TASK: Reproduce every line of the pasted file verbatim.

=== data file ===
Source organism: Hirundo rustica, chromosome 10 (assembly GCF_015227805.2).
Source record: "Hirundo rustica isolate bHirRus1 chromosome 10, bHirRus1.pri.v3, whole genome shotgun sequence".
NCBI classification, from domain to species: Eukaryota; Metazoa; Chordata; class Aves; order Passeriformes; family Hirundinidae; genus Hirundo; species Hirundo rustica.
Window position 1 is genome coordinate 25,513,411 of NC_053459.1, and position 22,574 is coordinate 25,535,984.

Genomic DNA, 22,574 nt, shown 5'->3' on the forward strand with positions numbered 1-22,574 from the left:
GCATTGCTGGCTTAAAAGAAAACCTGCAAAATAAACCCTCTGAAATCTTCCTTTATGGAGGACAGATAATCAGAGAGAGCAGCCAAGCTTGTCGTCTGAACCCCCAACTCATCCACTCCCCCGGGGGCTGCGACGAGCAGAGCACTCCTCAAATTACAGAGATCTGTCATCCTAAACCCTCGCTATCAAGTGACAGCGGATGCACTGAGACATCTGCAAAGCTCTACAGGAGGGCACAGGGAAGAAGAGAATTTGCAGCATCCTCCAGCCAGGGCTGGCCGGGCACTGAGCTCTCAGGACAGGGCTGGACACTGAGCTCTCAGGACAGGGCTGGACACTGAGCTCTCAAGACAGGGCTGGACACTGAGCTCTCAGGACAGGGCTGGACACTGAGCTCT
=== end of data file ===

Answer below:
Source organism: Hirundo rustica, chromosome 10 (assembly GCF_015227805.2).
Source record: "Hirundo rustica isolate bHirRus1 chromosome 10, bHirRus1.pri.v3, whole genome shotgun sequence".
NCBI classification, from domain to species: Eukaryota; Metazoa; Chordata; class Aves; order Passeriformes; family Hirundinidae; genus Hirundo; species Hirundo rustica.
Window position 1 is genome coordinate 25,513,411 of NC_053459.1, and position 22,574 is coordinate 25,535,984.

Genomic DNA, 22,574 nt, shown 5'->3' on the forward strand with positions numbered 1-22,574 from the left:
GCATTGCTGGCTTAAAAGAAAACCTGCAAAATAAACCCTCTGAAATCTTCCTTTATGGAGGACAGATAATCAGAGAGAGCAGCCAAGCTTGTCGTCTGAACCCCCAACTCATCCACTCCCCCGGGGGCTGCGACGAGCAGAGCACTCCTCAAATTACAGAGATCTGTCATCCTAAACCCTCGCTATCAAGTGACAGCGGATGCACTGAGACATCTGCAAAGCTCTACAGGAGGGCACAGGGAAGAAGAGAATTTGCAGCATCCTCCAGCCAGGGCTGGCCGGGCACTGAGCTCTCAGGACAGGGCTGGACACTGAGCTCTCAGGACAGGGCTGGACACTGAGCTCTCAAGACAGGGCTGGACACTGAGCTCTCAGGACAGGGCTGGACACTGAGCTCT